Drag Race UK's Choriza May speaks out against xenophobic abuse

"I felt trapped for so many years and I was surrounded by people who told me everything about me was wrong"


Words: Alastair James; pictures: BBC

RuPaul’s Drag Race UK’s Choriza May has opened up about growing up in Spain, moving to the UK and finding her community, and the homophobic and xenophobic abuse she has suffered along the way.

Choriza – real name Adrian Martin – moved to Newcastle nine years ago and met her now-boyfriend, before eventually applying to be on Drag Race UK’s third season.

The star, 30, says she’s been the victim of abuse over being an immigrant, and as she said in her entry line on Drag Race UK: “Don’t hate me because I’m beautiful, hate me because I’m an immigrant”.

“I felt trapped for so many years”

Explaining her choice of entry line in an op-ed for the Metro, Choriza says she wanted to own her story because she knew she’d receive hateful comments for it.

She says trolls told her she didn’t represent Newcastle drag and that she should be on Drag Race España instead. However, she says the drag community has supported her throughout.

She added that growing up in the Valencian town of Guadassuar was difficult due to homophobia: “I felt trapped for so many years and I was surrounded by people who told me everything about me was wrong – I was too camp, too flamboyant, too loud and I was ‘el maricón del poble’, which translates to ‘the town’s f****t’.”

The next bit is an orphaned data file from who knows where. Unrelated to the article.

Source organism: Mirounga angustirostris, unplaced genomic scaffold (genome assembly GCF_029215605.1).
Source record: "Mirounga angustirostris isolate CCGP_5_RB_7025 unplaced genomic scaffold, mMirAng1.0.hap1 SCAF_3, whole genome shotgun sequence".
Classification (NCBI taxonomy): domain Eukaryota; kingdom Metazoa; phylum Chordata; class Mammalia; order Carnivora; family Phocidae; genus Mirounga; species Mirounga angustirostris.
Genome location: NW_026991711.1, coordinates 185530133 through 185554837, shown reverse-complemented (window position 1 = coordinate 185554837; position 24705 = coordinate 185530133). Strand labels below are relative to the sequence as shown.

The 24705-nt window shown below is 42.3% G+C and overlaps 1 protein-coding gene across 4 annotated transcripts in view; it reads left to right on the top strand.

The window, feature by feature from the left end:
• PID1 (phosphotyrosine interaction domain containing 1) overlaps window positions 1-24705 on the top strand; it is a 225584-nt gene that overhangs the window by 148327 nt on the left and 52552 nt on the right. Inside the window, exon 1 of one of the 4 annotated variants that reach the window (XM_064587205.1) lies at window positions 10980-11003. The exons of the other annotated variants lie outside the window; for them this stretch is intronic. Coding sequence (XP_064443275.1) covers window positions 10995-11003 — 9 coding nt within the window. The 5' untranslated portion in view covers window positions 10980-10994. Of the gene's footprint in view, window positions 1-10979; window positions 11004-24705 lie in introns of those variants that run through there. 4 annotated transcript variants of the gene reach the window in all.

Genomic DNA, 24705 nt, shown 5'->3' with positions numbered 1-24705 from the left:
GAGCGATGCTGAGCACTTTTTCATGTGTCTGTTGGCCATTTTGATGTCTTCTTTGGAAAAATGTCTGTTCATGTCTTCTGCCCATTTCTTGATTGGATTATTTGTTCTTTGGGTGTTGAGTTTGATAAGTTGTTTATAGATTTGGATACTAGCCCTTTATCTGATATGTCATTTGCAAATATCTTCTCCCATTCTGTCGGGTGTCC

She decided to get out and ended up finding her community at university in Castellón before moving to Newcastle where she found the acceptance she’d been craving.

“It was feeling that sense of belonging to a queer community, as well as a mix of frustration, anger, and desperation towards the current political scenario at the time that made me create Choriza May – a Spanish/Geordie drag queen,” she explains.

Vanity Milan, Elektra Fence and Choriza May on Drag Race UK (Photo: BBC)

Since being in the public eye she says she’s received xenophobic abuse. “It’s the price you pay for being part of a minority and also being outspoken about the issues that make us feel like second-class citizens,” she explains.

She adds: "In all honesty, [the show] makes me realise how important it is that finally an EU citizen has made it onto such a big platform.

"There are around 3.5million in the UK – we are teachers, lawyers, doctors, bartenders, au pairs… and also drag queens. We’re hard workers and we’ve left our friends and families behind to chase our dreams – mine just came true in a country I adore."

New episodes of RuPaul’s Drag Race UK are available on the BBC iPlayer every Thursday at 7pm.

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